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Please use this identifier to cite or link to this item: http://hdl.handle.net/1974/6742

Title: Provoked Vestibulodynia: A Neuropathic Pain Condition?

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Keywords: Online Survey
Postherpetic Neuralgia
Quality of Life
Neuropathic Pain
Pain Assessment
Provoked Vestibulodynia
Issue Date: 21-Sep-2011
Series/Report no.: Canadian theses
Abstract: Provoked Vestibulodynia (PVD) is a common form of chronic genital pain, affecting approximately 12% of premenopausal women. Even though knowledge of vulvodynia has been present in the medical field for many years, it was previously thought to be of psychogenic origin and has never been thoroughly investigated for the purpose of pain classification. When investigating any pain condition, one of the most important distinctions to make is whether or not the pain is neuropathic. Even though this possibility has never been investigated in women with PVD, some have claimed that PVD pain contains elements of neuropathy, even treating this pain with medication created for neuropathic pain conditions. The purpose of this study was to use standardized measures and determine whether PVD may have a neuropathic component. Women with PVD completed an online survey assessing various pain and psychosocial variables. Their responses were compared with those of pain-free controls and women experiencing an established neuropathic pain condition, post-herpetic neuralgia (PHN). Women with PVD scored above established cut-offs on measures of neuropathic pain (NP). Further, for some NP measures there was no difference in scores between PVD and PHN women. Women with PVD also had similar psychosocial profiles as those with PHN, although women with PHN reported poorer health-related quality of life. Interestingly, the number of NP symptoms did not predict pain/psychosocial disturbance, or vary as a function of pain duration or intensity. Overall, these results lend support to the argument that PVD is a chronic pain condition. Further, these results indicate that women with PVD likely experience some form of NP. These results add to the understanding and classification of PVD, justifying further investigation, for example, via psychophysical testing and functional magnetic resonance imaging.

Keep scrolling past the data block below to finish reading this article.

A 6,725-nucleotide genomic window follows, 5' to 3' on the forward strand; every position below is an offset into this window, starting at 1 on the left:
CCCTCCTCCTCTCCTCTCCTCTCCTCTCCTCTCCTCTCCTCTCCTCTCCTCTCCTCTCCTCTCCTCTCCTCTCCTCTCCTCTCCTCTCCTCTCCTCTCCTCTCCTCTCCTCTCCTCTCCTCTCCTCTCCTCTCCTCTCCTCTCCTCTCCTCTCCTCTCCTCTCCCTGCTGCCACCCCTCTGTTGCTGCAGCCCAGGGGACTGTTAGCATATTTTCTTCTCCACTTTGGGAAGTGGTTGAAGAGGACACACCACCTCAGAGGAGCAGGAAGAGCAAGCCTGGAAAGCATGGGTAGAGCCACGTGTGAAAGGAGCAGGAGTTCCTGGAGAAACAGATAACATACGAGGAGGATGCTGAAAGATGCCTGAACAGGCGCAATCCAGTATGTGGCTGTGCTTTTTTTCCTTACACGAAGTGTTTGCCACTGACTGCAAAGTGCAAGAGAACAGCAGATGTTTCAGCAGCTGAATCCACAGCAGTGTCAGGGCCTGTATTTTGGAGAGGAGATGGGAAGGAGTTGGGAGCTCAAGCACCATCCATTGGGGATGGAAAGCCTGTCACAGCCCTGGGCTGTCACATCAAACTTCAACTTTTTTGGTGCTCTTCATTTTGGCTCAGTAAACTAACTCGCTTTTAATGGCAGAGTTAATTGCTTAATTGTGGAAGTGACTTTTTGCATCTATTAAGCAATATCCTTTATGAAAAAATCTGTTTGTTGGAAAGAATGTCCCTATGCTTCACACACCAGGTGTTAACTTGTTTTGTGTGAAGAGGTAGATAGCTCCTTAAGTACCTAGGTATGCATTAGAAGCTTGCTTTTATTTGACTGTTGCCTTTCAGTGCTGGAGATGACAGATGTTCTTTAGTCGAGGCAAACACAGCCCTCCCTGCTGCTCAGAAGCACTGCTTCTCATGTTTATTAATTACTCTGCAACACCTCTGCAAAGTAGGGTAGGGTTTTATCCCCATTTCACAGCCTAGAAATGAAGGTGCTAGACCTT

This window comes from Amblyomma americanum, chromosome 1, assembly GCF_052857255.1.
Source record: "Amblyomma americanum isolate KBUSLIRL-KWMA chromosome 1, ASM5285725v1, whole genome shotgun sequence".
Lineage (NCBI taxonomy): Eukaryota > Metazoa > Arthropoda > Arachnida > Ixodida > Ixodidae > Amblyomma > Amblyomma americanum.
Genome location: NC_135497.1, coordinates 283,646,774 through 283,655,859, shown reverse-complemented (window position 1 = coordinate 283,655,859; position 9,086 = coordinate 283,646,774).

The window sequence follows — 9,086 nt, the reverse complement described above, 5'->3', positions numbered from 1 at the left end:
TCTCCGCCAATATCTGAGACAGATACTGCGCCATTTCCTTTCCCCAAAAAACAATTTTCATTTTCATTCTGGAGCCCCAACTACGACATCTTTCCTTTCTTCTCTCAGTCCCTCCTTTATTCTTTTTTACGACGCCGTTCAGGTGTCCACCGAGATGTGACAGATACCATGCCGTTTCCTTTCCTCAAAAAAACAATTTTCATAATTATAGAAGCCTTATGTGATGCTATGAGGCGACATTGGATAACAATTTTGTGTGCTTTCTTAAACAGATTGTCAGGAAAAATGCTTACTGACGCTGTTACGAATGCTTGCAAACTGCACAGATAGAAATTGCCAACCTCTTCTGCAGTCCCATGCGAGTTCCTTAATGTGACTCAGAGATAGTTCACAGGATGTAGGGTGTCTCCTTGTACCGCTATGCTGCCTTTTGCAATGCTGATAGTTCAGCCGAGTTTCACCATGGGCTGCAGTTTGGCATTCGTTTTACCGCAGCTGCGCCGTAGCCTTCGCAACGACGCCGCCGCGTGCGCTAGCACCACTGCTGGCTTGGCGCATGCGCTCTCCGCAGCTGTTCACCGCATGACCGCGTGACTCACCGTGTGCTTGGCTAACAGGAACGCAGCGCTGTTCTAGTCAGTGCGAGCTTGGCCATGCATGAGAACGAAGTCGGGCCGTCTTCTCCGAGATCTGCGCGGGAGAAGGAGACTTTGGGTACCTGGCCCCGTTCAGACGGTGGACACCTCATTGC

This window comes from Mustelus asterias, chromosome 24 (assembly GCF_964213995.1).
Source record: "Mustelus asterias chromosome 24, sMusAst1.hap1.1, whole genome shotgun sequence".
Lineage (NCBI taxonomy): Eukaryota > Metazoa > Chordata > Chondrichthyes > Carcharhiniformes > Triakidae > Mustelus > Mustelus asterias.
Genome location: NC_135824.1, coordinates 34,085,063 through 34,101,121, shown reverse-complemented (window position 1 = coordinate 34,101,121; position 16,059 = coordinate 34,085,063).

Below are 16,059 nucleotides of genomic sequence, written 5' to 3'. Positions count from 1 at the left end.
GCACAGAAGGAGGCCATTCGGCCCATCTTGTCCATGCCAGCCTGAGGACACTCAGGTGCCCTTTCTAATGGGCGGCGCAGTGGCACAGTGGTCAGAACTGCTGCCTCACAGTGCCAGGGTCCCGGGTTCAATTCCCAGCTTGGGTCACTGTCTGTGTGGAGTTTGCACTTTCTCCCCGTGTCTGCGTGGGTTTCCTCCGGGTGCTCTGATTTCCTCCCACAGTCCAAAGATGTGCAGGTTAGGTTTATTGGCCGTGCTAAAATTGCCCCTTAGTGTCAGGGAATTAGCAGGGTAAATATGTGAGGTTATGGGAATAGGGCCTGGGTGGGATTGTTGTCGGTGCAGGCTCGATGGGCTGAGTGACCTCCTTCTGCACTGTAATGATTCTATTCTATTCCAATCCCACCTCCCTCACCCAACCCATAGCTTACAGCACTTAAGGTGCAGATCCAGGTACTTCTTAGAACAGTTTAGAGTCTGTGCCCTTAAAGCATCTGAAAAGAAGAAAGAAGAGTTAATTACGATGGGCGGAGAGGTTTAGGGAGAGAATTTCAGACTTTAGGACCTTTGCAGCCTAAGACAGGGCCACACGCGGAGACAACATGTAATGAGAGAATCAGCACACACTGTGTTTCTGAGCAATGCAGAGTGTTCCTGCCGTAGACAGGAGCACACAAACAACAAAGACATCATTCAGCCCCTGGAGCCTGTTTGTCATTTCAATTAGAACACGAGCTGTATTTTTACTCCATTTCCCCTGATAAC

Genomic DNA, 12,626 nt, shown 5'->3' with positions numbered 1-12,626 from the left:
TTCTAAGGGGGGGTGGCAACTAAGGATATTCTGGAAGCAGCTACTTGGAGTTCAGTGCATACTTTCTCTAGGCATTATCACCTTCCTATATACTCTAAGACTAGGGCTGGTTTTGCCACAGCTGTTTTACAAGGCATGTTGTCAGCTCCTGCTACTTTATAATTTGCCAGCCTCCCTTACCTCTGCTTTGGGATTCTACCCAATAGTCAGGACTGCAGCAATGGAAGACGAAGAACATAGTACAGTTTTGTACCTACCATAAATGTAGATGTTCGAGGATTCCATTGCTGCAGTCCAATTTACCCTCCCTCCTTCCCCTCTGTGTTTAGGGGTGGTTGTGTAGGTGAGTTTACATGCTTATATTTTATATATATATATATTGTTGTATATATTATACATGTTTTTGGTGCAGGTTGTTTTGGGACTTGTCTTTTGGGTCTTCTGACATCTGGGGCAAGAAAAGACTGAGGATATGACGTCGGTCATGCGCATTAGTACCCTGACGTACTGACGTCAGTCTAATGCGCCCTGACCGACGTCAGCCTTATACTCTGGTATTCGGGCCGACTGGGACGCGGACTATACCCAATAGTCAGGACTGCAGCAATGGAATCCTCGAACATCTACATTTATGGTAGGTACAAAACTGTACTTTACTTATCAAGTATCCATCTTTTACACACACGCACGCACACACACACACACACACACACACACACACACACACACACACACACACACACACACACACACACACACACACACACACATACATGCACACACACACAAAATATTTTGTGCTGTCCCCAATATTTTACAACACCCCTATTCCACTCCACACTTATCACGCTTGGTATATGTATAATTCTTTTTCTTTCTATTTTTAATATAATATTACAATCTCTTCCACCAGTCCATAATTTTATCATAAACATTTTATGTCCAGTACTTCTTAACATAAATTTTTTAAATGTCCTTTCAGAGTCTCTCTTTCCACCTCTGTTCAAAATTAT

Description: Thesis (Master, Psychology) -- Queen's University, 2011-09-21 16:25:34.216
URI: http://hdl.handle.net/1974/6742
Appears in Collections:Queen's Graduate Theses and Dissertations
Department of Psychology Graduate Theses

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